We will continue to fight for all victims of childhood abuse.

*****

Please contact Jencie Kay via Facebook for continued updates. Also, the campaign encourages Indian country to get out and vote for candidates who will support the movement.

Brief editorial comments from the editor's desk –

On and Off the Lake Traverse Reservation

Please see the coverage we have available to share of the unified Murdered and Missing Indigenous Women (WWIM) gatherings and marches around the country last week.

Valentine's Day has been set aside to bring awareness of the many murdered and missing women of our Indigenous peoples.

Last Wednesday, Tribal Chairman Dave Flute, Sisseton-Wahpeton veterans, TZTS students, and other Tribal members participated in the MMIW event in downtown Fargo.

Here at Agency Village, the Sisseton Wahpeton College sponsored a walk, which was held in conjunction with similar walks at all the tribal colleges.

Thank you to those who shared photo highlights.

Angela TwoStars Papenfuss shares comments and pictures from the Minneapolis march.

*****

The Tribal Veterans Service Office organized a ceremony last week, to honor our surviving Sisseton-Wahpeton World War II veterans:

The event was held at noon on Thursday in the administration building rotunda.

We have photos of the honoring taken by John Heminger, but plan to run a feature in next week's Sota.

One of the four veterans – Michael Schreiner, US Army; Sampson Hill, US Army; Basil Robertson, US Army; and Ken Stuart, US Air Force – was unable to be present.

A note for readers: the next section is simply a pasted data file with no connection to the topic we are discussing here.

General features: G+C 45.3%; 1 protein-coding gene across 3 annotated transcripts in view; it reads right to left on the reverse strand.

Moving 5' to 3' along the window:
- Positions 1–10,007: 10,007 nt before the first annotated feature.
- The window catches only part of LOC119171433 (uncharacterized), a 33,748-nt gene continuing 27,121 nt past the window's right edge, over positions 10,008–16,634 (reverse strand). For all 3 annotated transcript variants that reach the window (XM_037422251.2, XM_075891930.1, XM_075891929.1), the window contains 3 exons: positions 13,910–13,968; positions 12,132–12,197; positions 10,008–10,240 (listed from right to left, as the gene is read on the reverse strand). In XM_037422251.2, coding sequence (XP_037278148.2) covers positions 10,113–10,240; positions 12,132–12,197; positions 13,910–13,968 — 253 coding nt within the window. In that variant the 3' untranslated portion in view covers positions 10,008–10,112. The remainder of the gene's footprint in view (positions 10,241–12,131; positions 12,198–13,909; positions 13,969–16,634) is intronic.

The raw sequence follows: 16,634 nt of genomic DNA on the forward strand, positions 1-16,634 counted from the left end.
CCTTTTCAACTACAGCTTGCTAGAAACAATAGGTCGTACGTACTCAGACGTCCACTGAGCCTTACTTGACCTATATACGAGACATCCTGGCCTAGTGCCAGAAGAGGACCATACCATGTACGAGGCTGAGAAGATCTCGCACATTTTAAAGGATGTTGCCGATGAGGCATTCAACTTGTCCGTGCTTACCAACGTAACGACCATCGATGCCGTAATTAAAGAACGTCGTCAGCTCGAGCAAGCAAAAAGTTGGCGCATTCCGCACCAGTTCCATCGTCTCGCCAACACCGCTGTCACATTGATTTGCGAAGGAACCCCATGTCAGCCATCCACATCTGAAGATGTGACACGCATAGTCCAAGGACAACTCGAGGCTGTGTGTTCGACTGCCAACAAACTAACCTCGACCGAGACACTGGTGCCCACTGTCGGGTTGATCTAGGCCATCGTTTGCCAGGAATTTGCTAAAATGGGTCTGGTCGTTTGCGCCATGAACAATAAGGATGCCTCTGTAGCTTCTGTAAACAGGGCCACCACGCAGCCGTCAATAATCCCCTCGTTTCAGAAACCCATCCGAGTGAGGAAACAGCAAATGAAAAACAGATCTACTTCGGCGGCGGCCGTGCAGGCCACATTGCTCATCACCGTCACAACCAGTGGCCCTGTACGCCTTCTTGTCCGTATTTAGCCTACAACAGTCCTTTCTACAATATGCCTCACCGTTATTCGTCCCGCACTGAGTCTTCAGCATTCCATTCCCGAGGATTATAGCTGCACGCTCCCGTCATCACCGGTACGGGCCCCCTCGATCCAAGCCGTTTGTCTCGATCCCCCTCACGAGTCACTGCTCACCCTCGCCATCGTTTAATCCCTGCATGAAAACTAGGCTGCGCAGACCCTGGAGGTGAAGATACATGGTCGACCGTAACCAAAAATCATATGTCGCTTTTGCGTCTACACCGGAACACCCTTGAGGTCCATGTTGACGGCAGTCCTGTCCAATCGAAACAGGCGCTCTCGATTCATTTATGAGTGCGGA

Basil Robertson was ill and could not attend.

VSO Geri Opsal this week will be presenting Basil with the same certificate, plaque, and SWST Pendleton that was given to the others.

Watch next week's Sota for Geri's report and the pictures.

*****

Phase I of the Dakota Magic expansion is now complete, and DNGE and last week Tribal Council held a ribbon-cutting and "soft" opening of the part of the casino renovated during this phase.

See our photos from the event, taken by photographer John Heminger.

Each week we provide PCL (general contractor) and Dakota Magic space to update readers on the Magic expansion.

Keep watching at the overall project continues.

*****

We are pleased to report that Tamara St. John is running for a seat in the South Dakota House of Representatives.

Please see Tamara's announcement in this week's Sota.

We wish her the very best, and are sure that hers will be a strong voice not only for the Oyate but for everyone in District 1.